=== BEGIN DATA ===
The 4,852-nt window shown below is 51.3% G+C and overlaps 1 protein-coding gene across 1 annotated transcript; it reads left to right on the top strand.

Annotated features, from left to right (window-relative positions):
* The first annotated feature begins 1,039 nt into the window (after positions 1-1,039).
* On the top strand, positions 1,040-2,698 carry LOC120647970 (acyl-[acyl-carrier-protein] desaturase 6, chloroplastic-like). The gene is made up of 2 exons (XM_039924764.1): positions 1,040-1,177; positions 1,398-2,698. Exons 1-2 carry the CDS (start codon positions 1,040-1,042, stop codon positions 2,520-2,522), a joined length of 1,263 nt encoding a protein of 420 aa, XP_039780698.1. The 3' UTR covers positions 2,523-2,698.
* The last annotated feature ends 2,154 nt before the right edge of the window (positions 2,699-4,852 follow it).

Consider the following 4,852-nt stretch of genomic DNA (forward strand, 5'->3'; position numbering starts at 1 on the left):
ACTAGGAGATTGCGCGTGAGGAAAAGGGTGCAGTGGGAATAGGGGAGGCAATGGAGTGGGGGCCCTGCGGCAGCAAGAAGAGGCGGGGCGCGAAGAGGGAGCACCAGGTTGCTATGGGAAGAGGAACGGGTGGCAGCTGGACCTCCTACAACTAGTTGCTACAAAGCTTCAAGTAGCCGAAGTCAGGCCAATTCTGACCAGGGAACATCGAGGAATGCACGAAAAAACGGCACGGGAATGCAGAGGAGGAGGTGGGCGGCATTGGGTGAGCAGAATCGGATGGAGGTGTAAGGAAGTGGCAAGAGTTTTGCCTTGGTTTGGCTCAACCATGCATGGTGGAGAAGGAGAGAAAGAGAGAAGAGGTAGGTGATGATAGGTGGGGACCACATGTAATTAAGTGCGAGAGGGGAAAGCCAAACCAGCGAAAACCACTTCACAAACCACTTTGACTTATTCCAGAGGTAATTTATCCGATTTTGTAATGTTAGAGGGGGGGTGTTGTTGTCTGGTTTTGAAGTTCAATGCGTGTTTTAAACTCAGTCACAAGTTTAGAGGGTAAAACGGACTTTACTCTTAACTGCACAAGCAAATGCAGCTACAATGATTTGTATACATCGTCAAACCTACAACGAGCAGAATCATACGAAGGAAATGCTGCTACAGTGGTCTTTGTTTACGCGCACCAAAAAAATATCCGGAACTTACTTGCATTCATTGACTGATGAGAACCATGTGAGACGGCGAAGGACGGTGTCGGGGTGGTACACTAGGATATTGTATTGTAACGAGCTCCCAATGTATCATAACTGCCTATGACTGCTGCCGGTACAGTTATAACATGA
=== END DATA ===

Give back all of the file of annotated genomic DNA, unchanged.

The 4,852-nt window shown below is 51.3% G+C and overlaps 1 protein-coding gene across 1 annotated transcript; it reads left to right on the top strand.

Annotated features, from left to right (window-relative positions):
* The first annotated feature begins 1,039 nt into the window (after positions 1-1,039).
* On the top strand, positions 1,040-2,698 carry LOC120647970 (acyl-[acyl-carrier-protein] desaturase 6, chloroplastic-like). The gene is made up of 2 exons (XM_039924764.1): positions 1,040-1,177; positions 1,398-2,698. Exons 1-2 carry the CDS (start codon positions 1,040-1,042, stop codon positions 2,520-2,522), a joined length of 1,263 nt encoding a protein of 420 aa, XP_039780698.1. The 3' UTR covers positions 2,523-2,698.
* The last annotated feature ends 2,154 nt before the right edge of the window (positions 2,699-4,852 follow it).

Consider the following 4,852-nt stretch of genomic DNA (forward strand, 5'->3'; position numbering starts at 1 on the left):
ACTAGGAGATTGCGCGTGAGGAAAAGGGTGCAGTGGGAATAGGGGAGGCAATGGAGTGGGGGCCCTGCGGCAGCAAGAAGAGGCGGGGCGCGAAGAGGGAGCACCAGGTTGCTATGGGAAGAGGAACGGGTGGCAGCTGGACCTCCTACAACTAGTTGCTACAAAGCTTCAAGTAGCCGAAGTCAGGCCAATTCTGACCAGGGAACATCGAGGAATGCACGAAAAAACGGCACGGGAATGCAGAGGAGGAGGTGGGCGGCATTGGGTGAGCAGAATCGGATGGAGGTGTAAGGAAGTGGCAAGAGTTTTGCCTTGGTTTGGCTCAACCATGCATGGTGGAGAAGGAGAGAAAGAGAGAAGAGGTAGGTGATGATAGGTGGGGACCACATGTAATTAAGTGCGAGAGGGGAAAGCCAAACCAGCGAAAACCACTTCACAAACCACTTTGACTTATTCCAGAGGTAATTTATCCGATTTTGTAATGTTAGAGGGGGGGTGTTGTTGTCTGGTTTTGAAGTTCAATGCGTGTTTTAAACTCAGTCACAAGTTTAGAGGGTAAAACGGACTTTACTCTTAACTGCACAAGCAAATGCAGCTACAATGATTTGTATACATCGTCAAACCTACAACGAGCAGAATCATACGAAGGAAATGCTGCTACAGTGGTCTTTGTTTACGCGCACCAAAAAAATATCCGGAACTTACTTGCATTCATTGACTGATGAGAACCATGTGAGACGGCGAAGGACGGTGTCGGGGTGGTACACTAGGATATTGTATTGTAACGAGCTCCCAATGTATCATAACTGCCTATGACTGCTGCCGGTACAGTTATAACATGA